To burn or not to burn
Any action or legislation to help wildlife usually results in the division of the public; it may on the outset seem positive, but peer deeper and this optimistic aspect is lost. This particular dilemma was again shown in the mighty Countryfile aired last week which attempted to put a confident spin on controlled burning of heathland moors. I did watch it as they sought to promote its benefits for a range of wildlife, as well as managing the density and height of the heather habitat and enriching the soil. Overtime Calluna (heather) grows taller and contains more hard wood, resulting in fresh shoots being out of reach for the grouse and other wildlife. Therefore intense burning reduces the shrub to ground level. It can be said that in prehistory, humans did undertake burning, not for the grouse, but for charcoal from the underlying peat bogs. These days that isn’t the case and the only honest reason is to help these birds thrive for shooting.
On the outset controlled burning seems like a sensible step to maintain a healthy habitat, removing potential dead wood and encouraging new heather growth. However, what was striking about the television program is that they only focused on birds, raptors, and corvids and more subtly grouse. These I’m afraid are not the only species found in heathland. So ultimately there was an outcry from social media about the animals that were forgotten about. Hedgehogs, snakes and other ground dwelling and hibernating species are often burned alive as they are usually well hidden and remain undetected. It seems a tragic waste for so many creatures to reach their demise because of a hypothetical conservation effort. Therefore to state it is good overall for wildlife to me is rather misleading as it has detrimental impacts on various other species that live in or hibernate in the heathland habitat. One thing that really baffles me is the explanation that older, taller heather with more woody stems can eventually turn into a woodland of some sorts, so burning keeps heathland low level. This could potentially be the case, but it’s at least a natural event.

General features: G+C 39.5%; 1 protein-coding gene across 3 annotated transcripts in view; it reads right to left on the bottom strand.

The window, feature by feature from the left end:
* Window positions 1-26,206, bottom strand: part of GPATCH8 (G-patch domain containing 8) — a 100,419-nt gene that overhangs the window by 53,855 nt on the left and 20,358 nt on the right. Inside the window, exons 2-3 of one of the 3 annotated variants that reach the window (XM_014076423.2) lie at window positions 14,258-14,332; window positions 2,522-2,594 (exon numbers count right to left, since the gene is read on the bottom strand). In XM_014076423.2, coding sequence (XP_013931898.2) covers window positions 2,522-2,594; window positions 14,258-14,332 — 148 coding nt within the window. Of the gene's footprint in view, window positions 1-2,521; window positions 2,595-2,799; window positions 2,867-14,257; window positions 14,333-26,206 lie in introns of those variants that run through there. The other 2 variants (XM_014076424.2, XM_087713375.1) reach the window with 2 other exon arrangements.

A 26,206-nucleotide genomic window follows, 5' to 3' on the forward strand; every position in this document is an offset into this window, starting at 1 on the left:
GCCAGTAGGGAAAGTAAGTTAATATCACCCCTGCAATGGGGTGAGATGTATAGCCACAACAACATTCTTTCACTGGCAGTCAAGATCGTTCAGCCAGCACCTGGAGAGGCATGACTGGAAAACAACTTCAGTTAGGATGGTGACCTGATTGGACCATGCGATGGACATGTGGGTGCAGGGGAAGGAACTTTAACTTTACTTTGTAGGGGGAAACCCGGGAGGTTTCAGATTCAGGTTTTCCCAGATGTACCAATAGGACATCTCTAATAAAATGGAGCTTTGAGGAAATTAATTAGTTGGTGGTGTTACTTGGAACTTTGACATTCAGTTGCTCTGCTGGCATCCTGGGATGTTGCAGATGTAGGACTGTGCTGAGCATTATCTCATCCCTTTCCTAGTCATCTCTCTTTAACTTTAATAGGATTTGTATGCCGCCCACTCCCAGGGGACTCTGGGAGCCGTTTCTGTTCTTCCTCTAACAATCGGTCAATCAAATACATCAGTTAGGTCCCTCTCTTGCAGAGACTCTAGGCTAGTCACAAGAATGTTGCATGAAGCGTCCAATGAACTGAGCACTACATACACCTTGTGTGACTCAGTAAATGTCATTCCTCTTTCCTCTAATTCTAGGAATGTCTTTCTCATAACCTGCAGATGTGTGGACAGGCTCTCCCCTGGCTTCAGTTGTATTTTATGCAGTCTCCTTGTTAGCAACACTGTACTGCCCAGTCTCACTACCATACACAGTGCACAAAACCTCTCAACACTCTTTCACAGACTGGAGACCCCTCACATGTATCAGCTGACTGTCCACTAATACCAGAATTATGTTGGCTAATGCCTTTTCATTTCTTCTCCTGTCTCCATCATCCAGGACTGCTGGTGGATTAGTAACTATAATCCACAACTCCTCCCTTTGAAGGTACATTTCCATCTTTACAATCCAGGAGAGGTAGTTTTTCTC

From these simple images, it is hard to justify this as conservation with so much death. All this for what? Grouse that, ultimately, end up being shot? It sounds like a rather great deal for such a small goal.
The benefits advocated by the authorities that undertake these ‘controlled’ burnings is also rather far-fetched, which is intended to benefit the heathland habitat due to improved nutrient and water levels. The EMBER report (Ember Report) for example states categorically that burning of heathland reduces the organic content of the burned soil, thus reducing chemicals needed for plant growth and development. They state that it reduces the ability for heathers to flourish, which then leads me to the most obvious reason, that it’s really only for grouse. The report also showed that a blackened area influenced the abundance of macro-invertebrates in the local river system, with some increasing dramatically and some decreasing, showing that it has far reaching impacts. Without further research it could be considered to affect river ecosystems, wildlife up the food chain including fish and the wildlife that feeds on them. If there is a major reduction in certain species it must undoubtedly cause reductions in larger species.
Within the British countryside conservation is important with ever increasing impacts on wildlife; it is an essential defence for them. Protecting birds of prey like red kites or foxes from persecution are important. Having different habitat such as heathland available to them is vital for various species of bird’s, mammals, lizards and others to survive and prosper. Therefore to claim it is good to burn patches for everything is simply plain wrong. The small mammals for the birds of prey will not survive such ordeals and therefore it has a negative effect on any of the hunting species. Field mice, hedgehogs aren’t Olympic sprinters and cannot outrun the head of fire especially in the uplands.
Driven Grouse Shooting
This type of problem albeit a solution to improve the habitat is again linked to whether driven grouse shooting is made illegal. From the outset of the initial persecution of raptors, foxes, stouts and various others is enough to make me despise the action of specific game keepers (Image below shows some of these horrendous acts). However, coupling with the already negative foundation, the burning of large areas is another nail in the coffin, which results in the death of thousands of defenceless hedgehogs, snakes and lizards. This endless list of negativeness for wildlife, for me is the final straw. Not only are the larger animals under threat, but now it seems the smaller ones are too.
When I volunteer in my local reserve we don’t go out and burn heather, we thin the birch and other trees around it and that’s it. There is such diverse life there that it’s impossible to make sure nothing is harmed, so how can we say we are doing it with a conservation tone? Protecting the habitat, creating more heathland mixed with woodland is important, not simply burning it to the ground for one simple bird.
2,317 total views, 1 views today